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Old 05-04-2013, 15:04
alcockell
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I would like to watch the 1st episode of Game of Thrones because I have heard the series is good. It's not on Sky or Netflix so where could I get it from without using torrent sites? I don't want to buy the whole season on DVD because I might not like it after iv'e watched episode 1 and if that's the case it will be a waste of money. Any ideas?
Try Blinkbox - 2 per episode, 18 per series.
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Old 05-04-2013, 19:50
SteveMcK
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because the greedy gits have already been payed by the stations that play the music.
You know, my neighbour buys his milk in Tesco, and they have the gall to make ME pay for my milk as well? Isn't one person buying their milk enough for those greedy gits?
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Old 06-04-2013, 11:02
mac2708
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Try Blinkbox - 2 per episode, 18 per series.
Hardly a bargain.
It's 20 for the DVD box set on Amazon and you can sell that on ebay if you don't like it.
or 1.99 here including postage
http://www.cashgenerator.co.uk/actio...d-boxset-dm470
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Old 06-04-2013, 11:11
Jittlov
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Hardly a bargain.
It's 20 for the DVD box set on Amazon and you can sell that on ebay if you don't like it.
Also, according to Blinkbox's T&Cs,
We reserve the right to withdraw, take down or amend all or part of the blinkbox Services and all or part of the Digital Content at any time
.
I don't know if would risk building up a collection only to have some of it disappear one day.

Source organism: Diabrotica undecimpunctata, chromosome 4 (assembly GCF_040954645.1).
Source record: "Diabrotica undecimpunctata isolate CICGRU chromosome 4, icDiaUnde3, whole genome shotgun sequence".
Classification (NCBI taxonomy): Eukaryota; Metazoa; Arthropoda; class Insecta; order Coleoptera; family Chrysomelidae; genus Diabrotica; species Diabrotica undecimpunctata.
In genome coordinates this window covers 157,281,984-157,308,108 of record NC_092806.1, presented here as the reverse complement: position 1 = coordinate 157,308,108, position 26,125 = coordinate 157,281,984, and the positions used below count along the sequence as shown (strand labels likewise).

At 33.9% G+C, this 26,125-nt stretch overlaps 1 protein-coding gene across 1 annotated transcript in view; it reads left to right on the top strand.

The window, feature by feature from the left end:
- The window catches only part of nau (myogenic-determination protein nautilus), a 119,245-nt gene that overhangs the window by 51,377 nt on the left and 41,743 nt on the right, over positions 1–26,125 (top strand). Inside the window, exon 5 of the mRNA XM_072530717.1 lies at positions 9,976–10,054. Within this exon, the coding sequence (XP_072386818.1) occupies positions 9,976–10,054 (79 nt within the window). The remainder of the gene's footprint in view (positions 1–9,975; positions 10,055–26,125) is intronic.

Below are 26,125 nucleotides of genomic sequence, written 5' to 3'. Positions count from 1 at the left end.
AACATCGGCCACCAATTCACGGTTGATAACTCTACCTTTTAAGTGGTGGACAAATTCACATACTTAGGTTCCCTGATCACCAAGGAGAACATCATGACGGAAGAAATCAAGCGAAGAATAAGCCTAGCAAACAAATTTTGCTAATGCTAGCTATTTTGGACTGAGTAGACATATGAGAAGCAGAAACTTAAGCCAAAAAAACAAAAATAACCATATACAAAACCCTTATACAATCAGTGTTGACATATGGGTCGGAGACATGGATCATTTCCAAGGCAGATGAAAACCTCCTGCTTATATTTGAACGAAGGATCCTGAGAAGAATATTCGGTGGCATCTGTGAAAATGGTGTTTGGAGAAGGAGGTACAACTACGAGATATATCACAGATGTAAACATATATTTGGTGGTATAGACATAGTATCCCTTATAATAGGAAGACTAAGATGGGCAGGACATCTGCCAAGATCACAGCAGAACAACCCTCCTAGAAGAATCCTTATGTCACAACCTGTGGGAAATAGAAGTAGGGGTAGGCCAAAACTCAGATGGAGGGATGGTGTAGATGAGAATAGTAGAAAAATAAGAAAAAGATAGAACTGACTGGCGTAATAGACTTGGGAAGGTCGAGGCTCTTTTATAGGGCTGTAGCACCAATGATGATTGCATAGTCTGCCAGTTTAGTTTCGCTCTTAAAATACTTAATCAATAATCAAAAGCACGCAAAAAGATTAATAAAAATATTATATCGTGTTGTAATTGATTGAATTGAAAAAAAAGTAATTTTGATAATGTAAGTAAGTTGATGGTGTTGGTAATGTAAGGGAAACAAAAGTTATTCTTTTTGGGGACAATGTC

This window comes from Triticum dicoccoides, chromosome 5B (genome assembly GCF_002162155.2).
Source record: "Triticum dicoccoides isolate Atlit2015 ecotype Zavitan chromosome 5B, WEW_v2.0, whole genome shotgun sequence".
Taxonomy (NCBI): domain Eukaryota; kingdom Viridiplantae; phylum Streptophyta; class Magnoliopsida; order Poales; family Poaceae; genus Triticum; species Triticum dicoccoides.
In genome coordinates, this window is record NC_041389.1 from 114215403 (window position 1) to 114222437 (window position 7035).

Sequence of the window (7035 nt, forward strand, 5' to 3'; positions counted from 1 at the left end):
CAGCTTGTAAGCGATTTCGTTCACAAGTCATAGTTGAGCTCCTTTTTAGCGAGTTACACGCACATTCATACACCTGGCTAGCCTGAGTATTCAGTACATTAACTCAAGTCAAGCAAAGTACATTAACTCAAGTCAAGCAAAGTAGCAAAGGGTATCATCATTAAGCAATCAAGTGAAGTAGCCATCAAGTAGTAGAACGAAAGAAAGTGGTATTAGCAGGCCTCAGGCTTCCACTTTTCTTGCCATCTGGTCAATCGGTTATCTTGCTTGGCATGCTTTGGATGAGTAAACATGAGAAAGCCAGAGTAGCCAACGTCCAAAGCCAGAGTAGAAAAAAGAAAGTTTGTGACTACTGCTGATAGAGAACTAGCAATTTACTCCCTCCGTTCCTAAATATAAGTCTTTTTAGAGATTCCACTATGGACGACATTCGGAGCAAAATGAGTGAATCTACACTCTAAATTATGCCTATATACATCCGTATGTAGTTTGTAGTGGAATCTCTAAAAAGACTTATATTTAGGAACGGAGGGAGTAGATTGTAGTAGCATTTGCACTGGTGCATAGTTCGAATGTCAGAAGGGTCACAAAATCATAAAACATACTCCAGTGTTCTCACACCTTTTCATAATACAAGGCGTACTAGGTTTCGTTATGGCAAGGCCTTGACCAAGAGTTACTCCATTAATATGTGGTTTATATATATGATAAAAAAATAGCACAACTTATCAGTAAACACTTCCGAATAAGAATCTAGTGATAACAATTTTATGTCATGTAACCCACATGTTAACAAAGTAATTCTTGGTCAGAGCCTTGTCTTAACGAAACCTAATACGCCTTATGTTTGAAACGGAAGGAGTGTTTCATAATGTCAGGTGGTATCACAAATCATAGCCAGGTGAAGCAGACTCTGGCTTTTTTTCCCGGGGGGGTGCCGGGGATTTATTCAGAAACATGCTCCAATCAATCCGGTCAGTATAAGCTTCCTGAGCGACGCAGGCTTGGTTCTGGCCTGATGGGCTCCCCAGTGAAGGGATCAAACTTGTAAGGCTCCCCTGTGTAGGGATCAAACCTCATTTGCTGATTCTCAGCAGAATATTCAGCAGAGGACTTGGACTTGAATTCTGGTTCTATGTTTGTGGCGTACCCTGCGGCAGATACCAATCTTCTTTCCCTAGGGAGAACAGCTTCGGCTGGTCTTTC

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Old 08-04-2013, 00:54
zx50
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You know, my neighbour buys his milk in Tesco, and they have the gall to make ME pay for my milk as well? Isn't one person buying their milk enough for those greedy gits?
It is pure greed wanting music listeners to pay for a licence. I'm glad they were told to sod off.
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Old 09-04-2013, 10:01
Resonance
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You know, my neighbour buys his milk in Tesco, and they have the gall to make ME pay for my milk as well? Isn't one person buying their milk enough for those greedy gits?
That analogy might work if your neighbour had bought his milk from Tesco, given you a glass of milk and Tesco then charged you for the glass glass of milk even though your neighbour had already paid for the bottle.
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Old 09-04-2013, 11:58
nathanbrazil
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If there was a "legal" way of watching this "illegal" content then I'm sure many people would signup for it.
Indeed, it is a matter of economics. As the Apple and Android models prove, apps and other goods at reasonable price ARE bought.

The music biz, cinema industry and some of the larger software manufactures simply will not sell their products at fair rates. Nor will they make them available in the forms the audience clearly requires.

If, for example, movies were available as soon as they were finished in a Rush Release Download Only format, as a good quality AVI sold at, let's say, 1.50 each, vast sums would be raised. The moguls would still be able to flog enhanced version on DVD and Blu-Ray, with extra content and so on, and peeps who prefer to view at the cinema would still do that.

So why won't the likes of Sony and Warners do this? The answer is sheer unrelenting greed, and an obsessive desire to screw every last penny out of every (potential) customer as often as possible. Is this 'just doing business' I don't think so.